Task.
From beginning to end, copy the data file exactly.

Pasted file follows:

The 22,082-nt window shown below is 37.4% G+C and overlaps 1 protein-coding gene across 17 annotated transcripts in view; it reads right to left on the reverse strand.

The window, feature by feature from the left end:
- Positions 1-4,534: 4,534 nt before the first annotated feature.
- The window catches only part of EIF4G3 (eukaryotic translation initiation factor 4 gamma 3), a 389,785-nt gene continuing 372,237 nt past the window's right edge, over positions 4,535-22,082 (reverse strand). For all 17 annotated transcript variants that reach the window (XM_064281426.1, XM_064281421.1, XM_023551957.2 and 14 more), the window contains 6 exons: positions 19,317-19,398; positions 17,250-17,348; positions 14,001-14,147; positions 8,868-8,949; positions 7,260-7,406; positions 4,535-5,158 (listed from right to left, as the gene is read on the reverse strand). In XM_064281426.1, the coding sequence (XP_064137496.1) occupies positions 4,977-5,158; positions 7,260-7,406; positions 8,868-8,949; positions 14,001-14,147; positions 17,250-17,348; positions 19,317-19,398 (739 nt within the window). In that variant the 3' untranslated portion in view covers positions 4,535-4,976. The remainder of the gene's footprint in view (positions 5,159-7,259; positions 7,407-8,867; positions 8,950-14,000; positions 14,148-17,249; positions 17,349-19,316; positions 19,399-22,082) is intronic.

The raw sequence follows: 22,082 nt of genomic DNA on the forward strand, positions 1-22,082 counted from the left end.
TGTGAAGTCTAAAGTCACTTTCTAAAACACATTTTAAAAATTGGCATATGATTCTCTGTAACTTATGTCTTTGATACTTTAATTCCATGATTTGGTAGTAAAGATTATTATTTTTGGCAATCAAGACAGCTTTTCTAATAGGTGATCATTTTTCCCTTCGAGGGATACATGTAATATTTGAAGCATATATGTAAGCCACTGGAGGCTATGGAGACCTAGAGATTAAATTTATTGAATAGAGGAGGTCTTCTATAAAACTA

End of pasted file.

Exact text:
The 22,082-nt window shown below is 37.4% G+C and overlaps 1 protein-coding gene across 17 annotated transcripts in view; it reads right to left on the reverse strand.

The window, feature by feature from the left end:
- Positions 1-4,534: 4,534 nt before the first annotated feature.
- The window catches only part of EIF4G3 (eukaryotic translation initiation factor 4 gamma 3), a 389,785-nt gene continuing 372,237 nt past the window's right edge, over positions 4,535-22,082 (reverse strand). For all 17 annotated transcript variants that reach the window (XM_064281426.1, XM_064281421.1, XM_023551957.2 and 14 more), the window contains 6 exons: positions 19,317-19,398; positions 17,250-17,348; positions 14,001-14,147; positions 8,868-8,949; positions 7,260-7,406; positions 4,535-5,158 (listed from right to left, as the gene is read on the reverse strand). In XM_064281426.1, the coding sequence (XP_064137496.1) occupies positions 4,977-5,158; positions 7,260-7,406; positions 8,868-8,949; positions 14,001-14,147; positions 17,250-17,348; positions 19,317-19,398 (739 nt within the window). In that variant the 3' untranslated portion in view covers positions 4,535-4,976. The remainder of the gene's footprint in view (positions 5,159-7,259; positions 7,407-8,867; positions 8,950-14,000; positions 14,148-17,249; positions 17,349-19,316; positions 19,399-22,082) is intronic.

The raw sequence follows: 22,082 nt of genomic DNA on the forward strand, positions 1-22,082 counted from the left end.
TGTGAAGTCTAAAGTCACTTTCTAAAACACATTTTAAAAATTGGCATATGATTCTCTGTAACTTATGTCTTTGATACTTTAATTCCATGATTTGGTAGTAAAGATTATTATTTTTGGCAATCAAGACAGCTTTTCTAATAGGTGATCATTTTTCCCTTCGAGGGATACATGTAATATTTGAAGCATATATGTAAGCCACTGGAGGCTATGGAGACCTAGAGATTAAATTTATTGAATAGAGGAGGTCTTCTATAAAACTA